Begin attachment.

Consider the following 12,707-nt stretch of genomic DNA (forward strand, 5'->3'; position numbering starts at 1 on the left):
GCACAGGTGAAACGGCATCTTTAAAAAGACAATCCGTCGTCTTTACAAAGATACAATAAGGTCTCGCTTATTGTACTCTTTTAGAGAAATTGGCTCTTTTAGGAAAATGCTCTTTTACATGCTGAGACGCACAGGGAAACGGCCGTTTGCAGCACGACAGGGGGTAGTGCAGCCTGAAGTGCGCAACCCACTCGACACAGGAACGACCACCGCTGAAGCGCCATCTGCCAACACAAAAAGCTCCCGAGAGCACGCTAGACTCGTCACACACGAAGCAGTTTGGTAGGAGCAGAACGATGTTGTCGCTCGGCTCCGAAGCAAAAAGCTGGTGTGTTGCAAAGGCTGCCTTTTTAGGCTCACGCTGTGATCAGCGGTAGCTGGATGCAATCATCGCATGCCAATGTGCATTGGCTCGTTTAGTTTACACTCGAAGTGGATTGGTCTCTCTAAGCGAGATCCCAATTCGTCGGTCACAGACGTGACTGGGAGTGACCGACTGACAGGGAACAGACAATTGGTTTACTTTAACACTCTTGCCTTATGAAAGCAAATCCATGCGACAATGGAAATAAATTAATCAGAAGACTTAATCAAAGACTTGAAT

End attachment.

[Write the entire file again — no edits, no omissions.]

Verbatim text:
Consider the following 12,707-nt stretch of genomic DNA (forward strand, 5'->3'; position numbering starts at 1 on the left):
GCACAGGTGAAACGGCATCTTTAAAAAGACAATCCGTCGTCTTTACAAAGATACAATAAGGTCTCGCTTATTGTACTCTTTTAGAGAAATTGGCTCTTTTAGGAAAATGCTCTTTTACATGCTGAGACGCACAGGGAAACGGCCGTTTGCAGCACGACAGGGGGTAGTGCAGCCTGAAGTGCGCAACCCACTCGACACAGGAACGACCACCGCTGAAGCGCCATCTGCCAACACAAAAAGCTCCCGAGAGCACGCTAGACTCGTCACACACGAAGCAGTTTGGTAGGAGCAGAACGATGTTGTCGCTCGGCTCCGAAGCAAAAAGCTGGTGTGTTGCAAAGGCTGCCTTTTTAGGCTCACGCTGTGATCAGCGGTAGCTGGATGCAATCATCGCATGCCAATGTGCATTGGCTCGTTTAGTTTACACTCGAAGTGGATTGGTCTCTCTAAGCGAGATCCCAATTCGTCGGTCACAGACGTGACTGGGAGTGACCGACTGACAGGGAACAGACAATTGGTTTACTTTAACACTCTTGCCTTATGAAAGCAAATCCATGCGACAATGGAAATAAATTAATCAGAAGACTTAATCAAAGACTTGAAT